Electromagnetic Simulation and Antenna Technology

Future-Oriented Metamaterials Technology

Realisierung eines seriellen Speisenetzwerks mit Metamaterial-Leitungen.
© Photo Fraunhofer FHR

Realization of a serial feed network with metamaterial lines.

Entkopplung von Antennenelementen innerhalb einer Gruppenantenne mithilfe von EBG-Strukturen
© Photo Fraunhofer FHR

Decoupling of antenna elements in an antenna array using EBG structures.

Schematische Darstellung der unerwünschten seitlichen und rückwärtigen Abstrahlung (links), EBG-Rahmen zur Unterdrückung dieser Effekte (rechts oben).
© Photo Fraunhofer FHR

Schematic presentation of the unwanted side and rear radiation (left), EBG frame for the suppression of these effects (top right).

The demand for compact, reliable and cost-effective radar devices for civil and military applications will continue to grow in future years. The utilization of metamaterials can make an important contribution to the improvement of the systems.

Metamaterials (MTM) are artificial and, in most cases, periodic structures that can be created in such a way that they have properties that can not normally be found in nature. Research groups throughout the world are working to create new functionalities through the utilization of metamaterials. "Cloaking" serves as a good example here. Here, electromagnetic waves are diverted through a kind of metamaterial coating with the result that objects concealed therein appear to be invisible. The scientists at Fraunhofer FHR have already been investigating the utilization of such structures for many years, inter alia, within the framework of two studies which were commissioned by the European Defense Agency (EDA).

Long-term potential of metamaterial technology

In the EDA study "Forecasts in Metamaterials with Extreme Parameters for Disruptive Antennas, Radomes, and Cloaking in Radar Applications" (METAFORE), Fraunhofer FHR, in cooperation with international project partners, investigated the future development in the MTM area and the potential fields of application. Special attention was given to the military applications of MTM. The long-term forecasts in various areas such as RF Materials and Printed Technology, Transformation Optics or Graphene-based Metamaterials were used to identify a large number of promising projects for the next two decades. Despite the uncertainty of long-term forecasts, numerous potential applications were identified with the result that MTM will continue to play an important role in the area of research and development.

Phase compensation lines

In a further EDA project "Metamaterials for Active Electronically Scanned Arrays" (METALESA), Fraunhofer FHR developed, among other things, an MTM high-frequency feed network for phase-controlled antenna arrays. The traditional approach of a feed network, which must guarantee in-phase excitation of the antenna elements, is based on a binary tree structure. Depending on the number of antenna elements, this can require a lot of space. A serial feed network, on the other hand, only needs one distribution level but does, however - in its conventional design (e.g. due to the waveguide) – have the disadvantage that the propagation times to the antenna elements are different. MTM lines are used to realize an innovative, phase stable, serial feed network (Fig. 1). This requires the use of so-called left-handed lines. In these lines, wave propagation and power transport take place in opposite directions. In this way, the phase displacement of an arm of the feed network can be compensated with a corresponding MTM line. The result is a feed network that is clearly more compact than corresponding parallel versions.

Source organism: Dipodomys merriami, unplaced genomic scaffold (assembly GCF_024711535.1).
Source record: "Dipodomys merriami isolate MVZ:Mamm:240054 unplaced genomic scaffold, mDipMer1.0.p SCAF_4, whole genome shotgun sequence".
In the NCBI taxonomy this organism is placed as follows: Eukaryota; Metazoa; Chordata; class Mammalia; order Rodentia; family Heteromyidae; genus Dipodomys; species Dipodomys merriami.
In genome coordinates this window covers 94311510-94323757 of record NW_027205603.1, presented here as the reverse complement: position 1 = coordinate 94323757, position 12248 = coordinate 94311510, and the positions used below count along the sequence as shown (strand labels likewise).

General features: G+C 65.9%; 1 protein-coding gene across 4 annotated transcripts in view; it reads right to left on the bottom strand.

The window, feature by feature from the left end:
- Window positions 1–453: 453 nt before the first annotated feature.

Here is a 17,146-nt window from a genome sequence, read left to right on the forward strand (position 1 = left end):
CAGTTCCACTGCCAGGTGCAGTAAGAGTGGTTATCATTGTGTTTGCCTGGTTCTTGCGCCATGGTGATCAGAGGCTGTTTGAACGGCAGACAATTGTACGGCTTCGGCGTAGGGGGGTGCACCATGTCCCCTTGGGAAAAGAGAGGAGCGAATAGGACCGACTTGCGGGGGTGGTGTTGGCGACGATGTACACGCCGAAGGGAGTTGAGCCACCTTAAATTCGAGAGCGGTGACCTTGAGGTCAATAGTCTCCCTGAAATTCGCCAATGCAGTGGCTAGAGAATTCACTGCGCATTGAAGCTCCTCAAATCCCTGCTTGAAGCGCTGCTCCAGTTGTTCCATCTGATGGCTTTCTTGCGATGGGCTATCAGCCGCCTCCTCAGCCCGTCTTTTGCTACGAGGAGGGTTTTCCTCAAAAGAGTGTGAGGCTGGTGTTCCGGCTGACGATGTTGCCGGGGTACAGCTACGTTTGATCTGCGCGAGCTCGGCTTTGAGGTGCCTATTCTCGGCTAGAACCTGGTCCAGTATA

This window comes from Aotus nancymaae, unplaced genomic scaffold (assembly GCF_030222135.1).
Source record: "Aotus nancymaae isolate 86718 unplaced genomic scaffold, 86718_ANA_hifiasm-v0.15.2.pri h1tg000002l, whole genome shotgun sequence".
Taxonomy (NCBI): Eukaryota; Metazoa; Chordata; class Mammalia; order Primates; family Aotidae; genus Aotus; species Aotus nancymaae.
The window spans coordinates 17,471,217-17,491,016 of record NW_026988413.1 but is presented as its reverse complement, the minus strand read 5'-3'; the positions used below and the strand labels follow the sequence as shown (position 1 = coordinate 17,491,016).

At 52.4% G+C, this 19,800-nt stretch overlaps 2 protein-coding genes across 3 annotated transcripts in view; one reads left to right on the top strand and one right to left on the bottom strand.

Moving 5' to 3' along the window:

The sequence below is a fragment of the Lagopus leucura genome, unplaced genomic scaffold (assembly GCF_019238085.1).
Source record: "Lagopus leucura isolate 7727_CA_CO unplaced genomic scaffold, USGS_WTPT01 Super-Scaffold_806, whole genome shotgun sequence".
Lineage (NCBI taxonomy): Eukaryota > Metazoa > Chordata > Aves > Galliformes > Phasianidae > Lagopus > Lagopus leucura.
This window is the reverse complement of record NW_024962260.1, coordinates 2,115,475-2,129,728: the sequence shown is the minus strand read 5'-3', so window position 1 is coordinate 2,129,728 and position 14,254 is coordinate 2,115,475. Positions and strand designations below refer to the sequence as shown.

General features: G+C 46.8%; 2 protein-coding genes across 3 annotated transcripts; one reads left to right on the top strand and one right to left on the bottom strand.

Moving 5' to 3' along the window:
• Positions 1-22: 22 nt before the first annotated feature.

Suppression of parasitic waves

Surface waves, which can cause unwanted radiation and reduce the efficiency of the system, can propagate on the surface of active antenna arrays. The change in the coupling of adjacent antenna elements was investigated (Fig. 2) in a further work package of the METALESA project and the unwanted side and rear radiation was reduced (Fig. 3). The solution realized by Fraunhofer FHR is based on a so-called electromagnetic bandgap (EBG) structure. This prevents the propagation of electromagnetic waves of a certain frequency band, which is determined by the geometry and dimensions of this periodic structure. For this purpose, a special EBG frame was developed, the bandgap of which includes the frequency range of the antenna. Here, the suppression of parasite waves is achieved with an arrangement that can be produced cost-effectively. This additional measure only leads to minimal increase in the overall surface of the antenna aperture. This technique can be used in the construction of new radar antennas or in the retrofitting of existing systems.

Further application areas in which metamaterials can be used in future in radar or communication systems were also identified through the successful cooperation within the framework of the EDA assignments. Hence, the potential of this interesting technology is still a long way from being exploited.